Bad enough the NSA is scooping up our cybertrash and the Titans of Tech are cashing in on the data farms we once called “personal life.” Now The New York Times reports:
A Russian crime ring has amassed the largest known collection of stolen Internet credentials, including 1.2 billion user name and password combinations and more than 500 million email addresses, security researchers say.
Putinesque payback? Unlikely.
The hacking ring is based in a small city in south central Russia, the region flanked by Kazakhstan and Mongolia. The group includes fewer than a dozen men in their 20s who know one another personally — not just virtually.
Can’t somebody find these guys a job?
Maybe Keith “Haystack” Alexander, who sold this country the pipe dream of mass surveillance and is now raking in the profits of fear and incompetence in the private sector. A modest man, he refuses to confirm his World Record Revolving Door fees of a million a month. “That number was inflated from the beginning,” he said.
Of course, why would any self-respecting Russian hacker want to work for Haystack? Especially after Alexander’s old gang at the NSA got wiped out by a team of American techies in a friendly game of cyberwar.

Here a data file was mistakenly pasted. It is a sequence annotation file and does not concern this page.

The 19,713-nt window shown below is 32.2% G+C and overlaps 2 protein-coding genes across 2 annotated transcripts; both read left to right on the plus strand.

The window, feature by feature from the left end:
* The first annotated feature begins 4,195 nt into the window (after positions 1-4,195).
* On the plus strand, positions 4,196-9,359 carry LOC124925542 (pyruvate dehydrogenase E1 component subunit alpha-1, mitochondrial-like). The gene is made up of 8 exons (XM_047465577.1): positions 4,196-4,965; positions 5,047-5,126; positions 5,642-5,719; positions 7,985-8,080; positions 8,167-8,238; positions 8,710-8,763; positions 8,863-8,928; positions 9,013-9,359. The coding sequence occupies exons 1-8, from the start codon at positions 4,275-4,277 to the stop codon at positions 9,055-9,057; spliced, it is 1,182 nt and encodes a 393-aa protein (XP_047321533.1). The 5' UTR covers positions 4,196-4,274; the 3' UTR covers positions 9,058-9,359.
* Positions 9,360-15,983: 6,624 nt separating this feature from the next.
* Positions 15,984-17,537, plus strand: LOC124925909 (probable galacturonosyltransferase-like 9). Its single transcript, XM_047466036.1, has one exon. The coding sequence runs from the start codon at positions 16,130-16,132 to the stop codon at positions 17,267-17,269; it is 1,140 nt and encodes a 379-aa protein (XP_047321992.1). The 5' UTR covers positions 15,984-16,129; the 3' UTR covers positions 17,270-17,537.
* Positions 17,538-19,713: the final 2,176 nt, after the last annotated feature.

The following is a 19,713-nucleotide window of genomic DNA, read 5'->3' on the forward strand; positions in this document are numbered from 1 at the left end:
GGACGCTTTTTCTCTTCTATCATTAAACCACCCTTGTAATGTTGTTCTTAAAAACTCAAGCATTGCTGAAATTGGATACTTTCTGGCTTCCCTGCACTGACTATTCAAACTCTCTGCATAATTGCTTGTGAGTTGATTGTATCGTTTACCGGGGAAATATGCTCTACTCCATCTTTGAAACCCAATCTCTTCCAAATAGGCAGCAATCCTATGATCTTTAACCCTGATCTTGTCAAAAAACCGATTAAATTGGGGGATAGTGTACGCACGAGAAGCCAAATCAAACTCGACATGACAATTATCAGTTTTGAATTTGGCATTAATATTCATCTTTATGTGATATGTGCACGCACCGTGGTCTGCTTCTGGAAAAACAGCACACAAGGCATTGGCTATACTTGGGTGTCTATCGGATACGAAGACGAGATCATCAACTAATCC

For those who tend to worry about the fate of their identities in small town Russia, the Times has some tips on re-thinking your password(s).
Also on the Eastern Front, the Russian government has granted Edward Snowden three more years to finish reading “Crime and Punishment.” (Next he goes to France “In Search of Lost Time.”)
As we continue to pay for Alexander’s Golden Panopticon, two new reports are out on related costs.
The first, by New America Foundation, attempts to quantify and categorize the costs of the NSA surveillance programs since June 2013 to U.S. business, American foreign policy and security on the internet.
The second, by Human Rights Watch, looks at the impact these programs have had on the operation of an independent press and fundamental legal guarantees such as the right to counsel.